Climate change could drive decline in Brazil’s coffee exports
Last updated on 27 March 2014, 8:59 am
NEWS: Traditional farmlands face uncertain future in country that produces 1 in 3 cups of coffee worldwide
By Ed King
Global supplies of coffee, the most popular beverage on the planet and second largest traded commodity, will be placed under intense stress in a warming world, a UN climate science panel will say next week.
Draft chapters of a report compiled by the Intergovernmental Panel on Climate Change (IPCC) say rising global temperatures are likely to make parts of coffee growing regions in Brazil, the world’s largest coffee producer, unsuitable for cultivation.
“In the main coffee producing states of Minas Gerais and Sao Paulo the potential area for production would decline from 70-75% of the states to 20-25%, production in Gioas would be eliminated,” a draft text seen by RTCC and set to be published next Monday reads.
A 3C rise in the state of Sao Paolo, which provides 10% of the country’s coffee beans, would cause a 60% decline in production, it says, costing the area $300 million.
Future temperature rises are expected to occur over a prolonged period of time, but any sharp drop in supplies from Brazil would likely have a swift impact on coffee prices, given the country’s dominance on world markets.
Brazil’s farmers are responsible for one in three cups of coffee drunk around the world, equal to around 49,152 bags of beans, which weigh 60kg each.
The unusual dry spell sent global prices rocketing by 50%, and propelled New York coffee futures to a two-year high on March 12.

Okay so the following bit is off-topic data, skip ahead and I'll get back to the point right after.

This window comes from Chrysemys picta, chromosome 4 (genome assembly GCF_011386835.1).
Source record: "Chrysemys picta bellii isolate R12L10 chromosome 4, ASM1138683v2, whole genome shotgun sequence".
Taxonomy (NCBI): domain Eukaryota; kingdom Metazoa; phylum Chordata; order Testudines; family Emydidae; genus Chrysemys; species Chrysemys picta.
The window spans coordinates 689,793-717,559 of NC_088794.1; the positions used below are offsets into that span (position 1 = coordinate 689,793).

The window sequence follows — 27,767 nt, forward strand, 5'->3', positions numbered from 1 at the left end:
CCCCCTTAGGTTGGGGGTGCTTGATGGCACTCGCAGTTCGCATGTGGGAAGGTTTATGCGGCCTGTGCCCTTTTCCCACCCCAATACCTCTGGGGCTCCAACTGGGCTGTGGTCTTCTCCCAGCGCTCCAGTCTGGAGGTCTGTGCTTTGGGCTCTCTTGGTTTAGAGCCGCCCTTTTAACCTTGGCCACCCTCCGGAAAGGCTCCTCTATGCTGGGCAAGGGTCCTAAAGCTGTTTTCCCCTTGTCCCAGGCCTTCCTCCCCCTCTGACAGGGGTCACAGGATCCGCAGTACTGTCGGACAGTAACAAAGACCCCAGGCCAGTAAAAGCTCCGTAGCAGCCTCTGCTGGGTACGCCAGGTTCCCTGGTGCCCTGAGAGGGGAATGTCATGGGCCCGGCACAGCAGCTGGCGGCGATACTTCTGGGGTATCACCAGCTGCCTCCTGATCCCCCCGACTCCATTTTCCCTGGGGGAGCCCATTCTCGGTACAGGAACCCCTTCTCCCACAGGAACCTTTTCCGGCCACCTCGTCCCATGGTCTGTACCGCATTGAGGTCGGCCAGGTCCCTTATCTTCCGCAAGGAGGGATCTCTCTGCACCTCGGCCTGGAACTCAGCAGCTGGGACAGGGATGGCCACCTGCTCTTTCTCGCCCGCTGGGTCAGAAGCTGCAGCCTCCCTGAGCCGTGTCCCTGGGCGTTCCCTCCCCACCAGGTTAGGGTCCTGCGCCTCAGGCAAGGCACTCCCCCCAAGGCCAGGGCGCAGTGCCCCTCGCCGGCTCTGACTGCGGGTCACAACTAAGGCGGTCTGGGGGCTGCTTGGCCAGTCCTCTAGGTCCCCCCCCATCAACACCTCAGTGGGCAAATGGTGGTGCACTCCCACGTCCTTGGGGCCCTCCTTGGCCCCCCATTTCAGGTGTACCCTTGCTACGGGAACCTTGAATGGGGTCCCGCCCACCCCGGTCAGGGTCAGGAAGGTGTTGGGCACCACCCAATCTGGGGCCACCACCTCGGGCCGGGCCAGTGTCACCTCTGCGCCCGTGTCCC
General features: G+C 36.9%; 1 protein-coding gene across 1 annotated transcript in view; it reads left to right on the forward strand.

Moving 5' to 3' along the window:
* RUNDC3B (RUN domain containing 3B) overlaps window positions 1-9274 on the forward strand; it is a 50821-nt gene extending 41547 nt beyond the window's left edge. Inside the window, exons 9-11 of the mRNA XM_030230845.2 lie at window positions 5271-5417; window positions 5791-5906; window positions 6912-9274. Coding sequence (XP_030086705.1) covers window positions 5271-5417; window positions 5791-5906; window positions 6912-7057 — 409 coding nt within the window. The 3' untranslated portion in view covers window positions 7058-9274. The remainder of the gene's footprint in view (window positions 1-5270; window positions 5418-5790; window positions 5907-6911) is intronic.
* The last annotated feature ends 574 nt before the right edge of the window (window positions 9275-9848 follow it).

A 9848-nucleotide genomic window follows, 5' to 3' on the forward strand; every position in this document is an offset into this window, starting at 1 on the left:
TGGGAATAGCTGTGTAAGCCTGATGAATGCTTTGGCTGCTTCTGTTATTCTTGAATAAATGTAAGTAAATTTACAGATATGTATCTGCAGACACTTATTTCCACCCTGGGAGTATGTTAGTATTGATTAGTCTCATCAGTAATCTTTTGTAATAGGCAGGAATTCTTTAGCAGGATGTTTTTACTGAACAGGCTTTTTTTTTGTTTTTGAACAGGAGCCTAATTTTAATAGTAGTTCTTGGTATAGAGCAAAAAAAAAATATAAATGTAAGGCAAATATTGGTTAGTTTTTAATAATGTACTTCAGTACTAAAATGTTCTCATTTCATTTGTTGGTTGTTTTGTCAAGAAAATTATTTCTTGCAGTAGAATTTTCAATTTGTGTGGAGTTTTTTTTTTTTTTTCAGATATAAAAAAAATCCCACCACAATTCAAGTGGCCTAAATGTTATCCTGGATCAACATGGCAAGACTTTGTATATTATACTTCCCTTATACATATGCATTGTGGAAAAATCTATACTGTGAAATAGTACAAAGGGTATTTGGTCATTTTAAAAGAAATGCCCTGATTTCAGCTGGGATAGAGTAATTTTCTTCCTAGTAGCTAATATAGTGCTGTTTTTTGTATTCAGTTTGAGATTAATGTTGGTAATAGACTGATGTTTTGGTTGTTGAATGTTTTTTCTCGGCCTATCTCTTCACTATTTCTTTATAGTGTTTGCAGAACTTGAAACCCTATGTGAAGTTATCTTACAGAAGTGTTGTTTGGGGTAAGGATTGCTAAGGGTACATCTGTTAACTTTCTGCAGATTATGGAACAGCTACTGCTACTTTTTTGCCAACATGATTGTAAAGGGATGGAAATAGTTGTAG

“Clearly any supply shock from such a large producer will have a disproportionate impact on the price,” said James Hearn, co-head of Agricultural commodities at Marex Spectron Ltd.
Demand for coffee has risen sharply in the past decade.
The number of coffee shops in the UK alone grew 4% to 15,723, according to analysts Allegra Strategies, generating a turnover of £5.8 billion.
The IPCC study, compiled from a series of peer-reviewed papers, also warns rising temperatures could reduce the suitability for crops in Costa Rica, Nicaragua and El Salvador could be reduced by more than 40%, affecting around 1.4 million people.
And in Africa the highland Arabica coffee-producing areas in Ethiopia, Kenya, Uganda, Rwanda, and Burundi could be threatened if the coffee berry borer beetle migrates with warming weather.
Coffee trees can take up to five years to bear fruit after planting, and are highly sensitive to changes in climate, Aaron Davis, Head of Coffee Research at the Royal Botanic Gardens told RTCC.
“To me it’s a flagship species that tells a much broader story, and cuts right across wild forests, savannahs and agriculture production systems,” he said.
“Some growers are already having to adapt to climate change to keep them in business.”
Farmers in East Africa were already facing failed harvests due to prolonged dry seasons, Davis added, an event that has not happened “in living memory”.